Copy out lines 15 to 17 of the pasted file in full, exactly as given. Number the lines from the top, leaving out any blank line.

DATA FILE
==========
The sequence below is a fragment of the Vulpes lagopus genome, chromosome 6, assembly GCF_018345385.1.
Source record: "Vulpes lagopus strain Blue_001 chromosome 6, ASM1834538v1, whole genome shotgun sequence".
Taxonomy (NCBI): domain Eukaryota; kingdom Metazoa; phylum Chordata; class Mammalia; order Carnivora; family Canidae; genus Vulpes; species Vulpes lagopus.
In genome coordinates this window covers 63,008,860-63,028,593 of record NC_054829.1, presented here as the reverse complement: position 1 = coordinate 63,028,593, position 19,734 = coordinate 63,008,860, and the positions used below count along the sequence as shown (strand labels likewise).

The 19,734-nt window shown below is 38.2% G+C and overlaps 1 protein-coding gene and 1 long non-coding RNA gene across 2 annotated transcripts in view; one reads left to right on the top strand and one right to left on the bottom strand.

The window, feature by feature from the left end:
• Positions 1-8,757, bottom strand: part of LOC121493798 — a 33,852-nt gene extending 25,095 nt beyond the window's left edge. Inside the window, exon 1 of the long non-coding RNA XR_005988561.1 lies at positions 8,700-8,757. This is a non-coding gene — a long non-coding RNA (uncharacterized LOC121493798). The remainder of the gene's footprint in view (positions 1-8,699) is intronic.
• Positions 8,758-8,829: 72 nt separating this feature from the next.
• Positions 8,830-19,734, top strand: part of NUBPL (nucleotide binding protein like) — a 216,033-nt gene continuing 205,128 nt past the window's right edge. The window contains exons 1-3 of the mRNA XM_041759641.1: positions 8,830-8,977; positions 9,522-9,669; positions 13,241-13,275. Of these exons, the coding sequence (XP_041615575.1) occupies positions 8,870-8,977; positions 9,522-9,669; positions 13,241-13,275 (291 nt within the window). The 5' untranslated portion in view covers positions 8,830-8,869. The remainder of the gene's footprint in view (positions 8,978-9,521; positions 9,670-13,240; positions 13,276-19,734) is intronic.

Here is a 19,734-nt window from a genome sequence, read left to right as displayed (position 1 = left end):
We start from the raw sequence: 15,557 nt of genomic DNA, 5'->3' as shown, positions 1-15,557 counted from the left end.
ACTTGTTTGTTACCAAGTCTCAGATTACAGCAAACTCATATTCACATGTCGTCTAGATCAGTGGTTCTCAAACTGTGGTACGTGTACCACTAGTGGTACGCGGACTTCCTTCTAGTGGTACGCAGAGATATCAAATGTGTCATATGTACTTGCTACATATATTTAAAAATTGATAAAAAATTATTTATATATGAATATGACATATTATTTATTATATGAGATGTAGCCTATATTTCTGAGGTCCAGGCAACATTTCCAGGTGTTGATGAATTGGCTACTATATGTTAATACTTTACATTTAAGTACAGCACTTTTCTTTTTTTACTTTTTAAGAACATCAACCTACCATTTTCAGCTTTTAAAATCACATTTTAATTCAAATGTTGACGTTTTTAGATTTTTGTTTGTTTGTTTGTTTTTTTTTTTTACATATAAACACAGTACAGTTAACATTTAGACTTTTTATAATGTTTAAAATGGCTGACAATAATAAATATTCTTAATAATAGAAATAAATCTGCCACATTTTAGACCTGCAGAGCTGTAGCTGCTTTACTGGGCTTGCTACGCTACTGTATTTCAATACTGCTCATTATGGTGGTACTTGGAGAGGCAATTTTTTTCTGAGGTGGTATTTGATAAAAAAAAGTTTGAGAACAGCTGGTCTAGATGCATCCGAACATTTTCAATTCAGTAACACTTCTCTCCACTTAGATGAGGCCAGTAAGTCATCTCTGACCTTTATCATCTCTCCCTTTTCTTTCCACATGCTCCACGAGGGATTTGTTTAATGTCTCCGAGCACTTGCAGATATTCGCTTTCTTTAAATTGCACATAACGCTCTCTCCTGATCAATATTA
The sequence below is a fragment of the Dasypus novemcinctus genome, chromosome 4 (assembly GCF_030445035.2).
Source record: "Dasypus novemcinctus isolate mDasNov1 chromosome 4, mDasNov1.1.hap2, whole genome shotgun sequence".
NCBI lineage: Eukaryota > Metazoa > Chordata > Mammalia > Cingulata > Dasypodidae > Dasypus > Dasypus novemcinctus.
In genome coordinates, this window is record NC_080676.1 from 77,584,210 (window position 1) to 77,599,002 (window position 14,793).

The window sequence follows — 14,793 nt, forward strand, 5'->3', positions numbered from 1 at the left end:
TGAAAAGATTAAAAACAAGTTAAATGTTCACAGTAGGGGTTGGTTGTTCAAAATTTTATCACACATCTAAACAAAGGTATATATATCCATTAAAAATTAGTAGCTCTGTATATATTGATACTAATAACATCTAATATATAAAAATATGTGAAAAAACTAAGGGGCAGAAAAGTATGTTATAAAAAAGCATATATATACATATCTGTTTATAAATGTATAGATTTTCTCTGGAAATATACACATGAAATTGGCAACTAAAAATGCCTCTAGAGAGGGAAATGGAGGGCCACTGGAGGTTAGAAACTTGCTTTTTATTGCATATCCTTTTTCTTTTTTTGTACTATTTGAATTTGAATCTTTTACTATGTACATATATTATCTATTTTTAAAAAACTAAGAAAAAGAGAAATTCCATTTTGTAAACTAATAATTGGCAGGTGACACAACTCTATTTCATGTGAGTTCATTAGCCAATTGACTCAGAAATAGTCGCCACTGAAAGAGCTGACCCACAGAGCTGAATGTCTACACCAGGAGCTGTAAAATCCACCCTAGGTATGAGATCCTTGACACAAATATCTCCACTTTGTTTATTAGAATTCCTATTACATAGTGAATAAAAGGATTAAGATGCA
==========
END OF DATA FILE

NCBI lineage: Eukaryota > Metazoa > Chordata > Mammalia > Cingulata > Dasypodidae > Dasypus > Dasypus novemcinctus.
In genome coordinates, this window is record NC_080676.1 from 77,584,210 (window position 1) to 77,599,002 (window position 14,793).

The window sequence follows — 14,793 nt, forward strand, 5'->3', positions numbered from 1 at the left end: